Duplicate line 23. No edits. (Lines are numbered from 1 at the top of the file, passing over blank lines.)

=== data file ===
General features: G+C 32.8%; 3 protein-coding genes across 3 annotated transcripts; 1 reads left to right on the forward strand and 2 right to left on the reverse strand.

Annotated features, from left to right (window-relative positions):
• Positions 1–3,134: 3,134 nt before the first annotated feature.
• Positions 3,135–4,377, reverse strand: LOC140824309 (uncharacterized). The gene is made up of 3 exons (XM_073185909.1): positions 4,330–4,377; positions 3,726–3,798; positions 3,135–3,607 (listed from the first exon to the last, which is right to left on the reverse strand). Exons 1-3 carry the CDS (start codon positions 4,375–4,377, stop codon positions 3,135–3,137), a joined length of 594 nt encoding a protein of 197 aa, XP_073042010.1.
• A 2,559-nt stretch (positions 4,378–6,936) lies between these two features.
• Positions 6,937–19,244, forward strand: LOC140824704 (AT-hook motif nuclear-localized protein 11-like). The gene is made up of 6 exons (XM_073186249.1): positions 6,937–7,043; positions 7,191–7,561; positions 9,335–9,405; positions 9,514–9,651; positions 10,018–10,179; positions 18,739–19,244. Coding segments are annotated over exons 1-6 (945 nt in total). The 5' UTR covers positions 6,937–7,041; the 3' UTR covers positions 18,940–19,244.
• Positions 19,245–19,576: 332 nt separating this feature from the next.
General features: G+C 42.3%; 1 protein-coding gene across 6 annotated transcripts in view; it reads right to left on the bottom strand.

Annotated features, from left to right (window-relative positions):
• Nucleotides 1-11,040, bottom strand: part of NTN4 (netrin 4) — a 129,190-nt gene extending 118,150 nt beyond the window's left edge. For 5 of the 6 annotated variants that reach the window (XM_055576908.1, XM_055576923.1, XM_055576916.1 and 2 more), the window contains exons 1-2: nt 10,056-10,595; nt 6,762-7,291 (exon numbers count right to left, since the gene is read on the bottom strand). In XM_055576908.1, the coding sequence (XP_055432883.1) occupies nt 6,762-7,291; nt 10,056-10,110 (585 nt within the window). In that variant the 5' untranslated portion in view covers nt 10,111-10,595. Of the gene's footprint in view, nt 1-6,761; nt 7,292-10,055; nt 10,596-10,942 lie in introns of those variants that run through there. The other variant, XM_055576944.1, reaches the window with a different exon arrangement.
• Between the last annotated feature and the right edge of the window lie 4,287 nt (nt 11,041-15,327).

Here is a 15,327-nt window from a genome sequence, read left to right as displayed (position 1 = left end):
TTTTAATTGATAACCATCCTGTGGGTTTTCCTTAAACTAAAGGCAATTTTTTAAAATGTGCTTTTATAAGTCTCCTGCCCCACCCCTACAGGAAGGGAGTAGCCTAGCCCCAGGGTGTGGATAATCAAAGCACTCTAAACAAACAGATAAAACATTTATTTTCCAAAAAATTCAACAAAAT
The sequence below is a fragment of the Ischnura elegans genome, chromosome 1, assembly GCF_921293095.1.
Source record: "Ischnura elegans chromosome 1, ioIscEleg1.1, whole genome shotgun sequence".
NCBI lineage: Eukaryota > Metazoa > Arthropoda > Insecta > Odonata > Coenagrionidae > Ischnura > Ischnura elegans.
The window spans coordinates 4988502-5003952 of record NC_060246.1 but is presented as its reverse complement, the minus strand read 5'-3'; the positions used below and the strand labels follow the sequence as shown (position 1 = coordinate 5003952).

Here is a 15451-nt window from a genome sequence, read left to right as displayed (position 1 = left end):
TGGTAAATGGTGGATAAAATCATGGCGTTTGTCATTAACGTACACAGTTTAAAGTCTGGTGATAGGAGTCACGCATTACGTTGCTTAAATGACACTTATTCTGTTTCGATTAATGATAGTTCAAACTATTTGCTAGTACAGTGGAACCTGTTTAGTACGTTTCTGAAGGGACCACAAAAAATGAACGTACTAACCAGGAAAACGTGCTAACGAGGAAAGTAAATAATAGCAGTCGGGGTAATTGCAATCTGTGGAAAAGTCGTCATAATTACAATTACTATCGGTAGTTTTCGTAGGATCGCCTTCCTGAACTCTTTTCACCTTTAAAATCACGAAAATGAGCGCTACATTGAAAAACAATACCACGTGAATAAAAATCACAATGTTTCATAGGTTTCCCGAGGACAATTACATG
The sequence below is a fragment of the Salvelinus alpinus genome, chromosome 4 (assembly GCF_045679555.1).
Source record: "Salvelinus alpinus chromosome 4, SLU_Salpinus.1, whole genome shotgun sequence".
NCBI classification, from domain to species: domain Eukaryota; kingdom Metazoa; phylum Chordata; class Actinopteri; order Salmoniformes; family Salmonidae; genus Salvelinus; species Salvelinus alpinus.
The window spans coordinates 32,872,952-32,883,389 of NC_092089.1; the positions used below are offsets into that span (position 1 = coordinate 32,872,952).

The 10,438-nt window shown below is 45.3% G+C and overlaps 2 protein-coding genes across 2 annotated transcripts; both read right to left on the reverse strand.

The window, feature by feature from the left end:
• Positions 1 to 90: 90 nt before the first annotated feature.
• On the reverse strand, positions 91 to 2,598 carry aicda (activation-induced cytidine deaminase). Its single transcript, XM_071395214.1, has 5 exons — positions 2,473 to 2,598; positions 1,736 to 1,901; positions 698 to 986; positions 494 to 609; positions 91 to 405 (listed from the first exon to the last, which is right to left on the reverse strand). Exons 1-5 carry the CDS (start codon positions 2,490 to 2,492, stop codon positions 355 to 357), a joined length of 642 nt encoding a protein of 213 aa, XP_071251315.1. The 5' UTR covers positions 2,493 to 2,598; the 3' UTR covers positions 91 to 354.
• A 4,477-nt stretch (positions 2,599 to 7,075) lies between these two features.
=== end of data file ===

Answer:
The window spans coordinates 32,872,952-32,883,389 of NC_092089.1; the positions used below are offsets into that span (position 1 = coordinate 32,872,952).